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Background: Exercise courses during medical school contribute to medical students’ confidence in promoting physical activity to their patients. However, there is still a lack of uniform physical activity education across medical school curricula to equip medical students with the necessary skills and knowledge to counsel their patients about exercise. Objective: To determine the effects of a 1.5-hour physical activity module including a one-hour exercise tutorial combined with a 30-minute practical counselling session on senior medical students’ perceptions of the importance of exercise and their perceived competence in advising older people about exercise. Design: Pre-post survey. Setting: University campus. Participants: 161 senior medical students taking part in the Queen Elizabeth Hospital Geriatric Medicine course in 2015 (control group) and 2016 (intervention group). Measurement: The modified Exercise and Physical Activity Competence Questionnaire (EPACQ) was administered before and after a 4.5-week Geriatric Medicine Course. Scores ranged from 1 (not important or competent) to 6 (very important or competent). The independent T-Test and repeated-measures ANOVA was used to determine differences between intervention and control group. Results: Medical students perceived exercise-related skills to be highly important (score ≥4) in both the intervention (4.85 ± 0.37) and control group (4.78 ± 0.67), pre-course. The overall perceived importance could not be significantly increased by the physical activity module (P=0.082). The physical activity module, however, improved medical students’ perceived competence in six out of ten exercise-related skills, and increased their overall perceived competence in counselling older people about exercise (P<0.001). Conclusion: A 1.5-hour physical activity module improves senior medical students’ perceived competence in counselling older people about exercise. This research proves that little teaching space is needed to impact positively on medical students’ exercise counselling abilities.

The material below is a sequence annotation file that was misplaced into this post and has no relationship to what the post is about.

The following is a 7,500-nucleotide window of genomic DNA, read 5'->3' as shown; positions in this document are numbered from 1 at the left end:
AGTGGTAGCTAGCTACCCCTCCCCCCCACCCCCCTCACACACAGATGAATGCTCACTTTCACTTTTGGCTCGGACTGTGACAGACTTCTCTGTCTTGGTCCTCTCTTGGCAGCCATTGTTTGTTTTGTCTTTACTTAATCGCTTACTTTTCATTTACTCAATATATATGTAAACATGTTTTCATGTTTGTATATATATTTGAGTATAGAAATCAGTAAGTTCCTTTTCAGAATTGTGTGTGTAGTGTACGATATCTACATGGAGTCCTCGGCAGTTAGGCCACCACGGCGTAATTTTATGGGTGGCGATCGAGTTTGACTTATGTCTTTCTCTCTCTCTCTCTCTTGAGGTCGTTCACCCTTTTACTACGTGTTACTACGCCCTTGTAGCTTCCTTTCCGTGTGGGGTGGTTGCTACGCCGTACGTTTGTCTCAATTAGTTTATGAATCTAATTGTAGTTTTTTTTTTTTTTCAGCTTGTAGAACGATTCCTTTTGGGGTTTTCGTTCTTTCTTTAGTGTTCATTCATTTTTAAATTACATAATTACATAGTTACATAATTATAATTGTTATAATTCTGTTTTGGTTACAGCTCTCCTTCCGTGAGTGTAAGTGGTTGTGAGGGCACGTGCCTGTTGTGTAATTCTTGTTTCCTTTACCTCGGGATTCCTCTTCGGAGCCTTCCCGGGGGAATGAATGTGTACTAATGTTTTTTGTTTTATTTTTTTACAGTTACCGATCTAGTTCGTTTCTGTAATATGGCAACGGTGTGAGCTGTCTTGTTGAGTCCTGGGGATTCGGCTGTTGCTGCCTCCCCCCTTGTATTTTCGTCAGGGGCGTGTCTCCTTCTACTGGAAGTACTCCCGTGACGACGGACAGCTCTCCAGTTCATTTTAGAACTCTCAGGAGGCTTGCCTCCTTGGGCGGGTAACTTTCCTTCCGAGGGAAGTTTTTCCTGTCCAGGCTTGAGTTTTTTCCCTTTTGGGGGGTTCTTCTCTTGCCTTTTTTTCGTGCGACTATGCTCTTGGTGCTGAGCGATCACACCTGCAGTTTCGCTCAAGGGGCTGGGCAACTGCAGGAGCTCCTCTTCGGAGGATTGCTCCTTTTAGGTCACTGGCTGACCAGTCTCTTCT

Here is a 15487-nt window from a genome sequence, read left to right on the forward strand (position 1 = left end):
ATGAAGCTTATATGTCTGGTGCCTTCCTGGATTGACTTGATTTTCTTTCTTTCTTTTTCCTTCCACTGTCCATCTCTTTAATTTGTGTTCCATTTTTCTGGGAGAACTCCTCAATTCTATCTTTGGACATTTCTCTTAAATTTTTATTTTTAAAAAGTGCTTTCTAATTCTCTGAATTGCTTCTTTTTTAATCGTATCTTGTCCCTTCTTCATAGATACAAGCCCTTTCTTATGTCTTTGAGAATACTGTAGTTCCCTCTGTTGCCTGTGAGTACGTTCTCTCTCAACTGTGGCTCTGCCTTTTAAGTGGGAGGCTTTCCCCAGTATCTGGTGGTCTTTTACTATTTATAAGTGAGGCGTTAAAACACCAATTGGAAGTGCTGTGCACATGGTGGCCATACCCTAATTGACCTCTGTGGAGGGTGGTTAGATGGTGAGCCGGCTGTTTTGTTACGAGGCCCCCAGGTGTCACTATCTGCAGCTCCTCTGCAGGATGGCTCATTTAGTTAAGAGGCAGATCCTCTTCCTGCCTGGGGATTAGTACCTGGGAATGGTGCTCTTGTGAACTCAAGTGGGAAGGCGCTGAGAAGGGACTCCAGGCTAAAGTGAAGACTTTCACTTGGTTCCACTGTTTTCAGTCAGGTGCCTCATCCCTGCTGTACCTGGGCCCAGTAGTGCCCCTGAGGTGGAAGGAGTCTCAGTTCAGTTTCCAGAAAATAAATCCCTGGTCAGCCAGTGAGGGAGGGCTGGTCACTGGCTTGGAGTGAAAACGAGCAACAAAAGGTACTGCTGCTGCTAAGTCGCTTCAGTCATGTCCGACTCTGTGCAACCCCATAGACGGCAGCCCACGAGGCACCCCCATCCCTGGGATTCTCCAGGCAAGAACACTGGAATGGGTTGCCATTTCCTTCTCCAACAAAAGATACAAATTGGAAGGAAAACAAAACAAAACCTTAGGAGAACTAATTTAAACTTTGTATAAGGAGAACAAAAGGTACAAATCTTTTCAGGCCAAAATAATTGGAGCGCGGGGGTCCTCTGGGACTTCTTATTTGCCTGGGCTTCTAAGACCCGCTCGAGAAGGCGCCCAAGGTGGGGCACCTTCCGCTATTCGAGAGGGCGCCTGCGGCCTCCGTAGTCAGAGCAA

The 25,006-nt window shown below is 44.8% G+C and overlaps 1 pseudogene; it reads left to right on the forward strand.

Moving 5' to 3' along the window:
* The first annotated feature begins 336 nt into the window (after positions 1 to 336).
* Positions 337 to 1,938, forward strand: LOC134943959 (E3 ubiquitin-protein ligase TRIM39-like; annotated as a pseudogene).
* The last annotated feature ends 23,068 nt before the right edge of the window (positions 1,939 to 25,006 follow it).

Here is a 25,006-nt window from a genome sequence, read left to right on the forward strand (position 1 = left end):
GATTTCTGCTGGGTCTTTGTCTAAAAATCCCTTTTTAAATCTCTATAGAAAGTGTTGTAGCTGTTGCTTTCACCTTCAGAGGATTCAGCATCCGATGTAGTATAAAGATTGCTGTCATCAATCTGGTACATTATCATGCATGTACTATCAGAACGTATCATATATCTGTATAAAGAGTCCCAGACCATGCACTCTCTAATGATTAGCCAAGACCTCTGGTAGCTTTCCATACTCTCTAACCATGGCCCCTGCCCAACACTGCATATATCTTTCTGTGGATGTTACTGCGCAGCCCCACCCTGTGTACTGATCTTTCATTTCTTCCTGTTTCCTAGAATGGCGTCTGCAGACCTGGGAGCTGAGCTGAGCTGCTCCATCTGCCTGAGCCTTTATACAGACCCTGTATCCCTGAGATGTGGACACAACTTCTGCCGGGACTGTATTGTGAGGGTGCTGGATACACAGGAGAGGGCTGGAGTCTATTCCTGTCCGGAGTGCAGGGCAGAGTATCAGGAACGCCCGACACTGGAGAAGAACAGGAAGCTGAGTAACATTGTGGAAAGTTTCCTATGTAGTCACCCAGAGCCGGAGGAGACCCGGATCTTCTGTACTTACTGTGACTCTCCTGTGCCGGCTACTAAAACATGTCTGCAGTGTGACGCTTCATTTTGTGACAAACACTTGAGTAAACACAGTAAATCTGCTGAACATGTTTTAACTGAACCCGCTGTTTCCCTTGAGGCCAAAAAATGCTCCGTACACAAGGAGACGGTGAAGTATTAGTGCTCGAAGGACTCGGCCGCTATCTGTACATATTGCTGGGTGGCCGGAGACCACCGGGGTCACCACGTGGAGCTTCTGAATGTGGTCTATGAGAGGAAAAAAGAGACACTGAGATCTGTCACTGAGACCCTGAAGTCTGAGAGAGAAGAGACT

A.D. JADCZAK ; K.L. TAM ; R. VISVANATHAN ; (2017): EDUCATING MEDICAL STUDENTS IN COUNSELLING OLDER ADULTS ABOUT EXERCISE: THE IMPACT OF A PHYSICAL ACTIVITY MODULE . The Journal of Frailty and Aging (JFA). http://dx.doi.org/10.14283/jfa.2017.44
MUSCLE QUALITY IMPROVES WITH EXTENDED HIGH-INTENSITY RESISTANCE TRAINING AFTER HIP FRACTURE
R.A. Briggs, J.R. Houck, M.J. Drummond, J.M. Fritz, P.C. LaStayo, R.L. Marcus